Tyler Perry’s Acrimony

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Taraji P. Henson stars as Melinda, the wife of an idealistic inventor named Robert (Lyriq Bent). They are the textbook definition of a dysfunctional relationship. Both have individual insecurities and flaws that make them a volatile pair. After their unhappy union finally dissolves, Robert is offered a life-changing deal that causes Melinda to have a change of heart. Unable to think rationally her regret morphs into rage and she threatens the lives of those closest to her.

While it’s not a perfect film (is there really such a thing?), Acrimony certainly provides entertainment for better or for worse.

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Tyler Perry’s Acrimony (2018) Lionsgate GIF

First and foremost Henson is a beast. I’m always impressed by how much she commits to the characters she portrays. She doesn’t just “pretend” to be another person, she actually becomes them. Her talent has led her to take on incredibly versatile roles. Carter, Cookie, Katherine, Mary….all strong women and all flawed, but perhaps none as much as Melinda. The movie on the whole definitely has its flaws, but Taraji is assuredly not one of them.

One of the most curious aspects of Acrimony is the fact that it’s really only a thriller for the last 30 minutes or so. Up until that point I’d describe it as a drama…a sad and unhappy drama featuring two emotionally wounded partners.

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A still from Tyler Perry’s Acrimony (2018) Lionsgate

We aren’t just looking at this dysfunctional couple in the present; we see everything from their first meeting, up to their first fight and eventual wedding. It’s startling to think about all of the red flags leading up to the movie’s final moments. And even more so when you count the number of times one of them should have walked away from the relationship. The pacing is very slow and the drifting quality of the story makes the run time (2 hours) seem even longer than it really is.

I do wonder about the messages that this movie sends. It’s hard to get into without giving away spoilers, but I think the ending can be left open to completely different interpretations. The film seems to suggest that a truly faithful spouse should tolerate marital abuse (mental, emotional, etc.) because that proves their love and commitment. Furthermore, if you endure the emotional manipulation long enough (18 years in the case of Melinda) all your suffering will be worth it in the end.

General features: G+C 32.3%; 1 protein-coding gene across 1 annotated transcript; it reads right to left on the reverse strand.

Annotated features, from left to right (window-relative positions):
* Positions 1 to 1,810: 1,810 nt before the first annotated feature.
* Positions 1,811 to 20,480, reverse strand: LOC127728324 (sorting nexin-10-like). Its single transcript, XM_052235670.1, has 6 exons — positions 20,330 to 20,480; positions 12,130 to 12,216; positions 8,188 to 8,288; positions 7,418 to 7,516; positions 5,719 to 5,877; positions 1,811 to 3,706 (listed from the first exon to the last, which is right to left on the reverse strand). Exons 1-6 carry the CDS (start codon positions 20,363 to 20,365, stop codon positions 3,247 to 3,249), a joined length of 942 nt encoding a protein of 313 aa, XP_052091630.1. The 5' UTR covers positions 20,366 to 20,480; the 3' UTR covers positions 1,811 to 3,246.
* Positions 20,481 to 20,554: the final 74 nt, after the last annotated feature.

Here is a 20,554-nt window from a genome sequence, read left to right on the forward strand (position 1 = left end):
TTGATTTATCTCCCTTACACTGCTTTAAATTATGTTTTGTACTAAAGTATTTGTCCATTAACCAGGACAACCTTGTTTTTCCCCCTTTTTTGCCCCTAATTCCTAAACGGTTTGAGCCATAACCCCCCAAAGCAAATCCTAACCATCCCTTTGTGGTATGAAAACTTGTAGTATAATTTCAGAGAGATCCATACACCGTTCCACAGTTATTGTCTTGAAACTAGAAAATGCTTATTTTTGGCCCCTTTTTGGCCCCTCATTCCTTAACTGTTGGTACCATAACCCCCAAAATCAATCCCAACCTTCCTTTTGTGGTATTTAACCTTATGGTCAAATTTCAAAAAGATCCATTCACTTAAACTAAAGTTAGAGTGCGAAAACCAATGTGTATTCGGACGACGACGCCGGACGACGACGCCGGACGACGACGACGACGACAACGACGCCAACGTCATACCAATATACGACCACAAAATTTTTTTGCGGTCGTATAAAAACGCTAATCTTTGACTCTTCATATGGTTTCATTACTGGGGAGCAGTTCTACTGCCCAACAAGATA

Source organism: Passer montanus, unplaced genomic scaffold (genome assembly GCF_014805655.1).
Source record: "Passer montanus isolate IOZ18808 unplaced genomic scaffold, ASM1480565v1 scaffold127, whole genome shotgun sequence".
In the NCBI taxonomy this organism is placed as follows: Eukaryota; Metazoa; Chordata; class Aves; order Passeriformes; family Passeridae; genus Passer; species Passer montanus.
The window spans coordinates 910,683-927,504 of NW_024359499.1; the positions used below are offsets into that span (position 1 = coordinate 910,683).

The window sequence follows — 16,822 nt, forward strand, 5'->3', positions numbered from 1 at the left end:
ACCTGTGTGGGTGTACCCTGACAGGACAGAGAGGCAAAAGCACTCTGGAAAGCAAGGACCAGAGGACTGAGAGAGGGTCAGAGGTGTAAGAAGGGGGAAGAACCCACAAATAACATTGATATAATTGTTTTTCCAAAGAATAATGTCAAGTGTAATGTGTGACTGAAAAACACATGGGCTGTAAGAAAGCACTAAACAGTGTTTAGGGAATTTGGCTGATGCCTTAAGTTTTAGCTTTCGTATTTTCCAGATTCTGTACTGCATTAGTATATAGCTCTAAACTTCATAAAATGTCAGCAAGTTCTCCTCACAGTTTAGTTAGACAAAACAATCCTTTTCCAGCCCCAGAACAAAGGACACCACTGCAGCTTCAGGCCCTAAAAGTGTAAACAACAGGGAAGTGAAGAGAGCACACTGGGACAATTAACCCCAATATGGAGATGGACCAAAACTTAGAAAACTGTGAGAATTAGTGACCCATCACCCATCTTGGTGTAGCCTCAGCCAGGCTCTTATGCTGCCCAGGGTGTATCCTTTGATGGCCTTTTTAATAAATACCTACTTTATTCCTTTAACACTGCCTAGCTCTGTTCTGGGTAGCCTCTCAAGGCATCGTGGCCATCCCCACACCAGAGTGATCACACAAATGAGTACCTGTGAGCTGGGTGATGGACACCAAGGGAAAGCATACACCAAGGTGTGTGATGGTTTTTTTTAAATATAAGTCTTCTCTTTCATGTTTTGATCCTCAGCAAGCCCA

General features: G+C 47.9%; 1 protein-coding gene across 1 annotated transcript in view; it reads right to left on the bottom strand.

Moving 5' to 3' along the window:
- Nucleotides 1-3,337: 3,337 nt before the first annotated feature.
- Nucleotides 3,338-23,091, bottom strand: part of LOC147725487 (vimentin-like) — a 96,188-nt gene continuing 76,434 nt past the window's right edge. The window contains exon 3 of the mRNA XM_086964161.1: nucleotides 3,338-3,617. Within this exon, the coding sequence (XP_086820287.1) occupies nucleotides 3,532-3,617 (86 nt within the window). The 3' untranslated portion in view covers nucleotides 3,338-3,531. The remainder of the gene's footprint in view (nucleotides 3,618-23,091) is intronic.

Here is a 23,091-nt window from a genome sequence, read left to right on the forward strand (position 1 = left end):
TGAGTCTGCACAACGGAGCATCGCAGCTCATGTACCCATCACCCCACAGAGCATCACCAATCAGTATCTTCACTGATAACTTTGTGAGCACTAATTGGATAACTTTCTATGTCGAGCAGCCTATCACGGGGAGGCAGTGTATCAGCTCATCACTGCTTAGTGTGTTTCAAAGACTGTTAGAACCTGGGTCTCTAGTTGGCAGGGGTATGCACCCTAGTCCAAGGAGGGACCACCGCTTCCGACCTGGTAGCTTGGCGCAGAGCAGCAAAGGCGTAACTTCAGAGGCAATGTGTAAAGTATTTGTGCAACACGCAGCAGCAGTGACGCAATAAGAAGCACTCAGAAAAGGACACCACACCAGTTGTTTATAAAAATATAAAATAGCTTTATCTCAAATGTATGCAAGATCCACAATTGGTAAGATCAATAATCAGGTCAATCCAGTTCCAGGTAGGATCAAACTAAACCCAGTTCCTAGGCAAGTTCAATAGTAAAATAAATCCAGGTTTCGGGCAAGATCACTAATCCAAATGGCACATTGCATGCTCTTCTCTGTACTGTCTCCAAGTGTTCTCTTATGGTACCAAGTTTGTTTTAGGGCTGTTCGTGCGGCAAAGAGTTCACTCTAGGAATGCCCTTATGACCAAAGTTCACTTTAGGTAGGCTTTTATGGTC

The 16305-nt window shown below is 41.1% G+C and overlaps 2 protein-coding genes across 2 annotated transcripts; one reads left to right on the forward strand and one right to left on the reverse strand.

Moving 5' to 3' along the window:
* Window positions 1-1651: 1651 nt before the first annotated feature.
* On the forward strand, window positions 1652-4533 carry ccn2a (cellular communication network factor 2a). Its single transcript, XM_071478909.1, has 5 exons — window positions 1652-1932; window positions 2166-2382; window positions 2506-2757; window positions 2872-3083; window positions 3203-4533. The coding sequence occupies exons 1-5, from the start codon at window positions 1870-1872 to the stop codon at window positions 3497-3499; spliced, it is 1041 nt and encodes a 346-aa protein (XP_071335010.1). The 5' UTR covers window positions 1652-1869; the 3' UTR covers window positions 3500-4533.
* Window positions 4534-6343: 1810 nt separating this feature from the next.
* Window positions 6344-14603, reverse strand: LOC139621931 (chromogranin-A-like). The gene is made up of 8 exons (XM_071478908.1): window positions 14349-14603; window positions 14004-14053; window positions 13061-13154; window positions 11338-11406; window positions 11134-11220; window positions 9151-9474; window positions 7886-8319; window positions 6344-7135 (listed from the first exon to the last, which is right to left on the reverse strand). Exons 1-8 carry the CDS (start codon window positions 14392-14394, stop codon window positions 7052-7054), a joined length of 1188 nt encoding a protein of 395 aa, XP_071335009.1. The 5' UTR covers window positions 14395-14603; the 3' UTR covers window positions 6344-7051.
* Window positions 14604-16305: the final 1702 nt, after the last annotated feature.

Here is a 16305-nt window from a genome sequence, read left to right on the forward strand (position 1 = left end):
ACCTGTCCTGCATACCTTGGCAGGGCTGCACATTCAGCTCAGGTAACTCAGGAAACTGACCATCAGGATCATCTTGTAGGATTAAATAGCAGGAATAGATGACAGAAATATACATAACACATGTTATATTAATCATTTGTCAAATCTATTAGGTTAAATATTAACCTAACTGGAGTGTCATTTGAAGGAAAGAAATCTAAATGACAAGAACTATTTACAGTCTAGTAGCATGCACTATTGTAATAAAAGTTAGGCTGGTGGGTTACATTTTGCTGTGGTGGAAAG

I tend to look for some form of redemption in films like these and so I consider Acrimony something of a cautionary tale. Choosing to make the same decisions as these characters will likely prove fatal. This is underscored by the film’s bleak third act.

What do you think about the film’s ending? Does it send a problematic message about marital abuse? Leave me a comment down below!

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Tyler Perry’s Acrimony (2018) Lionsgate

Tyler Perry’s Acrimony is of course written, directed and executive produced by Perry. It stars Taraji P. Henson, Lyriq Bent, Crystle Stewart, Danielle Nicolet, Bresha Webb, Jazmyn Simon, Kendrick Cross, Nelson Estevez, and Ajiona Alexus.

*FYI The film received an R rating as it does contain strong language and mature subject matter

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4 thoughts on “Tyler Perry’s Acrimony

  1. I think we were the only two to see and blog about this on WordPress lol (I kid…I think?!). But yeah, I can see the message being hard to digest because it is a little conflicting. What is Perry really trying to say?

    I found the story to be pretty nihilistic and I found that actually a little entertaining. Everyone’s bad and things don’t make sense. Kind of felt like the last act of Gone Girl in a way, I and most of my theater laughed at the whole setup and reveal of everything as it got deeper, and I do think that Perry was making some of this humor intentional (not all of it but some). At least this is watchable, with OK direction and a sound ,energetic performance from TPH. This is what I wanted her to be like in Proud Mary, a little more unleashed.

    It’s not great technically but has a little bit of self-awareness. I think if Perry committed to doing more thrillers with tighter writing, he could be good. He’s no hack behind the camera. But, we’ll just get more money making Madea movies that I have no interest in watching :(.

    Liked by 1 person

    1. HA I think we’re definitely in the minority, but that’s okay! I like that you mentioned Gone Girl because I read that was what inspired Perry to create this film. It stands to reason that there would be some similarities there.

      I went to a matinee and my audience was pretty vocal as well (especially at that wacky ending)! I admire Perry for trying something new because Lord knows I’ve seen enough Madea movies to last a lifetime LOL Hopefully he’ll begin to broaden himself. I think if he tried writing/producing or just directing/producing he would be a much more effective filmmaker. In my humble opinion, filmmaking should be a collaborative process and he’s missing out on that by doing it all himself every single time. Then again he seems pretty happy with where he is. More power to him.

      Thanks so much for reading and commenting. I didn’t write anything at all last month so it feels good to jump back in and have feedback. Have a great weekend! 🙂

      Liked by 1 person

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